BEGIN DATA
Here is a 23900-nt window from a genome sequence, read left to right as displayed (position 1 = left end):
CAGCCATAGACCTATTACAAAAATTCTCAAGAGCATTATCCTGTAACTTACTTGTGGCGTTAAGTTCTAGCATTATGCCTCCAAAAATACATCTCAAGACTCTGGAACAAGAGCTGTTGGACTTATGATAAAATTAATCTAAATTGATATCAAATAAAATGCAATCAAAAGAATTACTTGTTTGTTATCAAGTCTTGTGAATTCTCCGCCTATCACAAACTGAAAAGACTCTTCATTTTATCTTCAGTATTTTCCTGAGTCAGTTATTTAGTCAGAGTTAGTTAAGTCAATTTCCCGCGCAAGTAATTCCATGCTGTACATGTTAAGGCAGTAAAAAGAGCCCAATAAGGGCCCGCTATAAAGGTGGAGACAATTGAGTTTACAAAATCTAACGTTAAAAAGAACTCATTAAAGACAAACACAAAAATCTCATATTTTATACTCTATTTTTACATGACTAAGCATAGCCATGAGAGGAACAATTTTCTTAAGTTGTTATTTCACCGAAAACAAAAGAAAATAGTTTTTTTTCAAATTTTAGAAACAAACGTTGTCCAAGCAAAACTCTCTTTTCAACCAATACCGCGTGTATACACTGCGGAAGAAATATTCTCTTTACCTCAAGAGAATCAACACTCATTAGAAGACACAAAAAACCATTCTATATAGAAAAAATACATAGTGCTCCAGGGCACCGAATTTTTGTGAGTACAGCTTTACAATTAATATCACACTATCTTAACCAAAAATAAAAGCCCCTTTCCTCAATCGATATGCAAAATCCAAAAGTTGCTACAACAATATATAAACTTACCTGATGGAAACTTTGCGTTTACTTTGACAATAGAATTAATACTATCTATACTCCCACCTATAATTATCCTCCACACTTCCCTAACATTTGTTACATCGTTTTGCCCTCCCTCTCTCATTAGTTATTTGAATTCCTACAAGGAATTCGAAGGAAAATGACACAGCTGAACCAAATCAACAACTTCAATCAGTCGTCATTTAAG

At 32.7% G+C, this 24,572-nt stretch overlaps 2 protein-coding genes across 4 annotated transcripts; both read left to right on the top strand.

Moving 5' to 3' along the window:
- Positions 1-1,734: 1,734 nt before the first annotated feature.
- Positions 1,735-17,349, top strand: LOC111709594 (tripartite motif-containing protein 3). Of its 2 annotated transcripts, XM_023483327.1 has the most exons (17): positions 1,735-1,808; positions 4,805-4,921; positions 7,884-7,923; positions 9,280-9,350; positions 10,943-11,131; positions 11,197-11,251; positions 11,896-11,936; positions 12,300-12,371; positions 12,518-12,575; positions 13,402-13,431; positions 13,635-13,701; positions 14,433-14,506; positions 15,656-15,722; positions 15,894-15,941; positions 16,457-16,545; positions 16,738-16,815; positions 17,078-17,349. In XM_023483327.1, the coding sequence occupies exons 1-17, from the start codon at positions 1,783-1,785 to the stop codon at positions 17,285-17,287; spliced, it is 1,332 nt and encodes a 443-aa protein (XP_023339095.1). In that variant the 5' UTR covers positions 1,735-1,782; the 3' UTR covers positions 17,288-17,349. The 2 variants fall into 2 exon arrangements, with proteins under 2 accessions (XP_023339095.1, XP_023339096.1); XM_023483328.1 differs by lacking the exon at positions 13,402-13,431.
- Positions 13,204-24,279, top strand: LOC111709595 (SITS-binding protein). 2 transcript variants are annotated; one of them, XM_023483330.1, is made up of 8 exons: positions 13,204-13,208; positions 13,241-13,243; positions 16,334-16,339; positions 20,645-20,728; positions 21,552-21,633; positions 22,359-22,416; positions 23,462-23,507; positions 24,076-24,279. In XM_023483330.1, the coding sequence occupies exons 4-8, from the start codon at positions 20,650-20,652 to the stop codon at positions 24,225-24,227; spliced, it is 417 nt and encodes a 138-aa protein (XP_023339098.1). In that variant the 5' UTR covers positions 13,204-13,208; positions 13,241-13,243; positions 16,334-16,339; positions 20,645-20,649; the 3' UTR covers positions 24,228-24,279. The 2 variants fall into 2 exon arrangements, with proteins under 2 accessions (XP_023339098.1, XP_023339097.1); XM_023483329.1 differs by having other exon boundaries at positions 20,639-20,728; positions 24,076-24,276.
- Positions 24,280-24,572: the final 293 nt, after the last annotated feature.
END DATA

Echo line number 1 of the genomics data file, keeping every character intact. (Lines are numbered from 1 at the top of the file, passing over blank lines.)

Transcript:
Here is a 23900-nt window from a genome sequence, read left to right as displayed (position 1 = left end):